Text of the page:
Egypt: Alaa Abdel Fattah referred to trial after two years of provisional detention
Egyptian activist Alaa Abdel Fattah, Mohamed Ibrahim (Oxygen), and lawyer Mohamed al-Baqer are due to face trial on Monday after spending more than two years in provisional detention, according to their lawyer Khaled Ali.
The trial will be held before the Emergency State Security Misdemeanors Court, in Cairo's Fifth Settlement district, Ali said on Saturday.
The three have been held in connection with case number 1356/2019, since September 2019, on charges of “belonging to a terrorist group," "misuse of social media platforms," and "publishing false news”.
Amnesty International has condemned the charges as "unfounded", and described their prison conditions as "inhumane".
Denied family visits
In August, a Cairo-based rights group condemned the treatment of Oxygen, a prominent Egyptian blogger, saying that he attempted to take his own life in prison but was prevented in the last moments.
The rights groups said Ibrahim had been denied visits from his family since February 2020 and funds sent to him were restricted.
On Saturday, Abdel Fattah's sister Mona Seif said she visited him in jail, and that "he is behaving as if he will die in prison".
'It was a horrible day. I've never seen my brother in that situation. Never in my life have I seen him so angry and fed-up with life'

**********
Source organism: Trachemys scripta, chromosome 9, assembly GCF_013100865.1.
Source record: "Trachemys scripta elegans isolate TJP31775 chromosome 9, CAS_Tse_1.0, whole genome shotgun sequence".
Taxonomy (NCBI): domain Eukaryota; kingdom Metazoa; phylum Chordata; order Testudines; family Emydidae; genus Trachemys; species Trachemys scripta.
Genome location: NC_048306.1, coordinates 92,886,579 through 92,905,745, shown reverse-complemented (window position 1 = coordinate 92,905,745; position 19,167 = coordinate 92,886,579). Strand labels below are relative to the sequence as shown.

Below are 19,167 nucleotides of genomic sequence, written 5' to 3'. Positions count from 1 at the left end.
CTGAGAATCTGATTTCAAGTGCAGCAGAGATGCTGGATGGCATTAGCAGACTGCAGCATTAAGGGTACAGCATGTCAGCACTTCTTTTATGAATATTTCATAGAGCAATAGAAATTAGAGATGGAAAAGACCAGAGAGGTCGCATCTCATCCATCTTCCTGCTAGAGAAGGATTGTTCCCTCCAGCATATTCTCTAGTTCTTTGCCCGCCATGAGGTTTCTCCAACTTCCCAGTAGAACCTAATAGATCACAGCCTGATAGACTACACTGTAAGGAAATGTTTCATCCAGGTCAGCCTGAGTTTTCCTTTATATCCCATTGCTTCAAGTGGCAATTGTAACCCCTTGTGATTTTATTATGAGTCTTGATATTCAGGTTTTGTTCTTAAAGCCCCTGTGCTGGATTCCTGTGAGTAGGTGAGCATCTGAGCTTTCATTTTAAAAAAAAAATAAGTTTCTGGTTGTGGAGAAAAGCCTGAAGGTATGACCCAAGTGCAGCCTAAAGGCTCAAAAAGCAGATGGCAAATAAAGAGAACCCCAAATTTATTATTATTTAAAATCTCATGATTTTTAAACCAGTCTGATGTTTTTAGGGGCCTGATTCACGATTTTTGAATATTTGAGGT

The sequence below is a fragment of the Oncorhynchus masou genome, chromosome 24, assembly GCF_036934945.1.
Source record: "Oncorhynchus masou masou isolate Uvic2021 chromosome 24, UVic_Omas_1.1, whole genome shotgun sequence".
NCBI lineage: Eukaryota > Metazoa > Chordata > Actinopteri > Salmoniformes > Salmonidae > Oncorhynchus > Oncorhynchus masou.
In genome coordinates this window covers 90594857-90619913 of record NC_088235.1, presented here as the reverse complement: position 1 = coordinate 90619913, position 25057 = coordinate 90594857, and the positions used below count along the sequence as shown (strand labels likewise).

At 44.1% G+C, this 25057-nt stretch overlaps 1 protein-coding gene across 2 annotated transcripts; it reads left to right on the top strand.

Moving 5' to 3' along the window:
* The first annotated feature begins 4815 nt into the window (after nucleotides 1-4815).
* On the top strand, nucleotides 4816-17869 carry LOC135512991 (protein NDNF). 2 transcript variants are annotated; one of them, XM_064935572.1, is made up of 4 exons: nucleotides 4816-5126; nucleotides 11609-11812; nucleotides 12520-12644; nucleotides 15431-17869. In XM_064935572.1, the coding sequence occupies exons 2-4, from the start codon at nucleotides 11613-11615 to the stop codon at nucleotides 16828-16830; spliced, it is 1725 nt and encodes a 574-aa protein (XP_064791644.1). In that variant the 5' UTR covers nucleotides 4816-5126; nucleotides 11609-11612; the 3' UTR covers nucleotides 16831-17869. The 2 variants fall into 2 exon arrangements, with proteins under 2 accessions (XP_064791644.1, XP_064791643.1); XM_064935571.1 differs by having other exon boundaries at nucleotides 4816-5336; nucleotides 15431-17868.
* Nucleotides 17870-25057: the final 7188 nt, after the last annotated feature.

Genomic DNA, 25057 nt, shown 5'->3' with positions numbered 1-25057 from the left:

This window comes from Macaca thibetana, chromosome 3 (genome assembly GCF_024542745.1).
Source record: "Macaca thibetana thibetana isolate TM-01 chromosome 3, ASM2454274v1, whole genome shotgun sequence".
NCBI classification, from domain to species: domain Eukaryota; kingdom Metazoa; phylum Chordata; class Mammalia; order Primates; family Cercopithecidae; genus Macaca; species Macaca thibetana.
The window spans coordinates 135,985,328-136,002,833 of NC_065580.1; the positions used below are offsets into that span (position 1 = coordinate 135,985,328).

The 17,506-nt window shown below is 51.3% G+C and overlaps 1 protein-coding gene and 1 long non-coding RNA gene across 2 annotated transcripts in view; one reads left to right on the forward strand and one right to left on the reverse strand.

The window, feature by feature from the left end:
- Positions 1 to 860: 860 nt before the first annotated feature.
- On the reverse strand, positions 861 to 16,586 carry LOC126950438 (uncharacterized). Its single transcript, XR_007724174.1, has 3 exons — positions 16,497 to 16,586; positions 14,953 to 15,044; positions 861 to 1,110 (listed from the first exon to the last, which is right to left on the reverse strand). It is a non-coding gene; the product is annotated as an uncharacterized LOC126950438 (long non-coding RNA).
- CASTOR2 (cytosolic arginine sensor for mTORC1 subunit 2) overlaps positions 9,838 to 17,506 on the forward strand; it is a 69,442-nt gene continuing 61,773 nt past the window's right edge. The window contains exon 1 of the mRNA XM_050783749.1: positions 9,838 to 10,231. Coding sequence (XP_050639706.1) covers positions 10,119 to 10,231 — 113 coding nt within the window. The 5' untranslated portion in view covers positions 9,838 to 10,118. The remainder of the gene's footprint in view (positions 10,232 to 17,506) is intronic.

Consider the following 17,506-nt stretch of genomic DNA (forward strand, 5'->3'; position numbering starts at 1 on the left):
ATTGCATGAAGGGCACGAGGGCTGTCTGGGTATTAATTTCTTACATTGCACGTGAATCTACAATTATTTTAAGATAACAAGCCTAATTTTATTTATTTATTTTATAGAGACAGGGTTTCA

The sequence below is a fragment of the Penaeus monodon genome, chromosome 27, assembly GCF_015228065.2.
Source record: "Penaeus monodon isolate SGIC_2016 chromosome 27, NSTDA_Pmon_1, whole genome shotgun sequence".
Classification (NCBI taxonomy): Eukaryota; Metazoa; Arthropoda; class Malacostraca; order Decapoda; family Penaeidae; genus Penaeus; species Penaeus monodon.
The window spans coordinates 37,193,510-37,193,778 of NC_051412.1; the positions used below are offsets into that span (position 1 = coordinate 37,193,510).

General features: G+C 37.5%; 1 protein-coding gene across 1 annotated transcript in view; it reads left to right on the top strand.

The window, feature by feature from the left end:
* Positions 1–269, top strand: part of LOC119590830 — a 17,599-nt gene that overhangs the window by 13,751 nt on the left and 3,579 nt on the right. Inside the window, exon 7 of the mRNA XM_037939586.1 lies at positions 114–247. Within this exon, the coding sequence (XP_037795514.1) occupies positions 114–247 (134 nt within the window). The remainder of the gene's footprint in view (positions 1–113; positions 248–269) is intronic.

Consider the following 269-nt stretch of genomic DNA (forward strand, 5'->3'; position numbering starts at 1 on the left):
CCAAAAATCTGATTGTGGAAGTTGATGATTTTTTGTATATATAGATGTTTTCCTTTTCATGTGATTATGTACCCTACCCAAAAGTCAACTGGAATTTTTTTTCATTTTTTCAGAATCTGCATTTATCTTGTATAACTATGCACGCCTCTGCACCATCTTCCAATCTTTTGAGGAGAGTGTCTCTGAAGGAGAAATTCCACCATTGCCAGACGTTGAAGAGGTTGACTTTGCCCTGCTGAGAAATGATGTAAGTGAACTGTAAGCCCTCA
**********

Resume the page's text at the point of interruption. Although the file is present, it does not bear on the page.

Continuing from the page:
- Abdel Fattah's sister Mona Seif
"It was a horrible day. I've never seen my brother in that situation. Never in my life have I seen him so angry and fed-up with life.
"He was talking as if his son was already orphaned."
'Life in danger'
Abdel Fattah's family said last month that he was contemplating suicide due to the mistreatment he was subjected to in jail.
“Alaa is in imminent danger, his mental health is failing after two years of careful planning and cruel implementation by the Ministry of Interior and National Security, and he sends a message to his mother to start receiving condolences for his death!" a family statement said.
"His life is in danger, in a prison that operates completely outside the space of the law and in complete disregard of all officials, foremost the public prosecutor, the minister of interior, the minister of justice, and of course the president.”
Since the military coup that ousted his democratically elected predecessor Mohamed Morsi in 2013, President Abdelfattah el-Sisi has overseen what rights groups have described as the worst crackdown on human rights in Egypt's modern history.
Thousands of supporters of Morsi, who hailed from the Muslim Brotherhood, as well as secular activists like Abdel Fattah, have been detained since the coup. Many have died in custody due to poor prison conditions and medical negligence.